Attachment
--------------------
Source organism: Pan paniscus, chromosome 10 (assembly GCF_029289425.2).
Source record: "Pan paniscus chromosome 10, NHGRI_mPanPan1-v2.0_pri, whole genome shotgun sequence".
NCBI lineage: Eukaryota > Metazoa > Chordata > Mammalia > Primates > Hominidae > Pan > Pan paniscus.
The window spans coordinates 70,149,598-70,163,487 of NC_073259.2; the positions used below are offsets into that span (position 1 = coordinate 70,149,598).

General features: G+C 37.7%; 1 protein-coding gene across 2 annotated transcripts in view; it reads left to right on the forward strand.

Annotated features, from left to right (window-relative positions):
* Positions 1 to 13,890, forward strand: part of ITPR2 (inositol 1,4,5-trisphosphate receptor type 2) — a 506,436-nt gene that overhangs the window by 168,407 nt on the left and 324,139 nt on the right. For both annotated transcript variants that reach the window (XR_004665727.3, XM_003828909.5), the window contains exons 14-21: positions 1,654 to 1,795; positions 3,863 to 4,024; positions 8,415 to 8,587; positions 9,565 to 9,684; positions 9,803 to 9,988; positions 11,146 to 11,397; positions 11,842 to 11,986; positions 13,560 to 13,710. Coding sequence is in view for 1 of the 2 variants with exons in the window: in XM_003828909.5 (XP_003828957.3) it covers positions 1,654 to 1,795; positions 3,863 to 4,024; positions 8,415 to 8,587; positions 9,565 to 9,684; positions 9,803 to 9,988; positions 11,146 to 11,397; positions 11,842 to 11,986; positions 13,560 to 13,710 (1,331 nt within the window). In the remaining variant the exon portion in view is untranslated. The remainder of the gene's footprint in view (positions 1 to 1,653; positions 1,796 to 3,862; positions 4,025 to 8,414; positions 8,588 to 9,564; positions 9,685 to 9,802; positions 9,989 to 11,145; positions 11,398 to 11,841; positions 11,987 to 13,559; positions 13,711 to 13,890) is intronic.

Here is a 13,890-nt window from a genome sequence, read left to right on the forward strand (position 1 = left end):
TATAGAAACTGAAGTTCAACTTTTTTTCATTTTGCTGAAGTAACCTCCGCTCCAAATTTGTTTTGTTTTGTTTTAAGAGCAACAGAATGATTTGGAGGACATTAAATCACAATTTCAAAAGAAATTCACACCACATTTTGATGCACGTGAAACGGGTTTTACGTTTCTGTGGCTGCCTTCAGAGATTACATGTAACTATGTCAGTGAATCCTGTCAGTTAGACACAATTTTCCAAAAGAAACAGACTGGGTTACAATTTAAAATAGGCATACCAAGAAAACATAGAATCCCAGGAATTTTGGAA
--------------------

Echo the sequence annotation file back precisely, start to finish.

Source organism: Pan paniscus, chromosome 10 (assembly GCF_029289425.2).
Source record: "Pan paniscus chromosome 10, NHGRI_mPanPan1-v2.0_pri, whole genome shotgun sequence".
NCBI lineage: Eukaryota > Metazoa > Chordata > Mammalia > Primates > Hominidae > Pan > Pan paniscus.
The window spans coordinates 70,149,598-70,163,487 of NC_073259.2; the positions used below are offsets into that span (position 1 = coordinate 70,149,598).

General features: G+C 37.7%; 1 protein-coding gene across 2 annotated transcripts in view; it reads left to right on the forward strand.

Annotated features, from left to right (window-relative positions):
* Positions 1 to 13,890, forward strand: part of ITPR2 (inositol 1,4,5-trisphosphate receptor type 2) — a 506,436-nt gene that overhangs the window by 168,407 nt on the left and 324,139 nt on the right. For both annotated transcript variants that reach the window (XR_004665727.3, XM_003828909.5), the window contains exons 14-21: positions 1,654 to 1,795; positions 3,863 to 4,024; positions 8,415 to 8,587; positions 9,565 to 9,684; positions 9,803 to 9,988; positions 11,146 to 11,397; positions 11,842 to 11,986; positions 13,560 to 13,710. Coding sequence is in view for 1 of the 2 variants with exons in the window: in XM_003828909.5 (XP_003828957.3) it covers positions 1,654 to 1,795; positions 3,863 to 4,024; positions 8,415 to 8,587; positions 9,565 to 9,684; positions 9,803 to 9,988; positions 11,146 to 11,397; positions 11,842 to 11,986; positions 13,560 to 13,710 (1,331 nt within the window). In the remaining variant the exon portion in view is untranslated. The remainder of the gene's footprint in view (positions 1 to 1,653; positions 1,796 to 3,862; positions 4,025 to 8,414; positions 8,588 to 9,564; positions 9,685 to 9,802; positions 9,989 to 11,145; positions 11,398 to 11,841; positions 11,987 to 13,559; positions 13,711 to 13,890) is intronic.

Here is a 13,890-nt window from a genome sequence, read left to right on the forward strand (position 1 = left end):
TATAGAAACTGAAGTTCAACTTTTTTTCATTTTGCTGAAGTAACCTCCGCTCCAAATTTGTTTTGTTTTGTTTTAAGAGCAACAGAATGATTTGGAGGACATTAAATCACAATTTCAAAAGAAATTCACACCACATTTTGATGCACGTGAAACGGGTTTTACGTTTCTGTGGCTGCCTTCAGAGATTACATGTAACTATGTCAGTGAATCCTGTCAGTTAGACACAATTTTCCAAAAGAAACAGACTGGGTTACAATTTAAAATAGGCATACCAAGAAAACATAGAATCCCAGGAATTTTGGAA